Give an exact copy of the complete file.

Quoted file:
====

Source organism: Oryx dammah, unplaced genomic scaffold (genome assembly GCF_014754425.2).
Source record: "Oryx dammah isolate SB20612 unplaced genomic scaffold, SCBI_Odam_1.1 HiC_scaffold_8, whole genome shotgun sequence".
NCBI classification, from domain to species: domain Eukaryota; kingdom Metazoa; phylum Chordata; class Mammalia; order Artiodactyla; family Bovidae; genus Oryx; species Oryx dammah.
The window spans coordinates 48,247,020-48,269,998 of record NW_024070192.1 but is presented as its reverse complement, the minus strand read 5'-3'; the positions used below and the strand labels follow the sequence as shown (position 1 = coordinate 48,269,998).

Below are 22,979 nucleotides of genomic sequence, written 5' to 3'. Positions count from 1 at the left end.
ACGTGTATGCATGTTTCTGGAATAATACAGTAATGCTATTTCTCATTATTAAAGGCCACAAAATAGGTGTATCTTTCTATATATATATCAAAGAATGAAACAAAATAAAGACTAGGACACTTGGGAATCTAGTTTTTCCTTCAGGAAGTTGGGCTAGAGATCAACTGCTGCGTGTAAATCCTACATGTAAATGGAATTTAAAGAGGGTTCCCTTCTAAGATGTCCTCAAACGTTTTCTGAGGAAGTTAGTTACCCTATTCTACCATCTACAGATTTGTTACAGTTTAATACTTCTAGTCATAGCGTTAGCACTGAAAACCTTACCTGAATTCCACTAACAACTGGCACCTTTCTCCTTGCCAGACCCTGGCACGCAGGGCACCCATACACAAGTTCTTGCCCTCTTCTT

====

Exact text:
Source organism: Oryx dammah, unplaced genomic scaffold (genome assembly GCF_014754425.2).
Source record: "Oryx dammah isolate SB20612 unplaced genomic scaffold, SCBI_Odam_1.1 HiC_scaffold_8, whole genome shotgun sequence".
NCBI classification, from domain to species: domain Eukaryota; kingdom Metazoa; phylum Chordata; class Mammalia; order Artiodactyla; family Bovidae; genus Oryx; species Oryx dammah.
The window spans coordinates 48,247,020-48,269,998 of record NW_024070192.1 but is presented as its reverse complement, the minus strand read 5'-3'; the positions used below and the strand labels follow the sequence as shown (position 1 = coordinate 48,269,998).

Below are 22,979 nucleotides of genomic sequence, written 5' to 3'. Positions count from 1 at the left end.
ACGTGTATGCATGTTTCTGGAATAATACAGTAATGCTATTTCTCATTATTAAAGGCCACAAAATAGGTGTATCTTTCTATATATATATCAAAGAATGAAACAAAATAAAGACTAGGACACTTGGGAATCTAGTTTTTCCTTCAGGAAGTTGGGCTAGAGATCAACTGCTGCGTGTAAATCCTACATGTAAATGGAATTTAAAGAGGGTTCCCTTCTAAGATGTCCTCAAACGTTTTCTGAGGAAGTTAGTTACCCTATTCTACCATCTACAGATTTGTTACAGTTTAATACTTCTAGTCATAGCGTTAGCACTGAAAACCTTACCTGAATTCCACTAACAACTGGCACCTTTCTCCTTGCCAGACCCTGGCACGCAGGGCACCCATACACAAGTTCTTGCCCTCTTCTT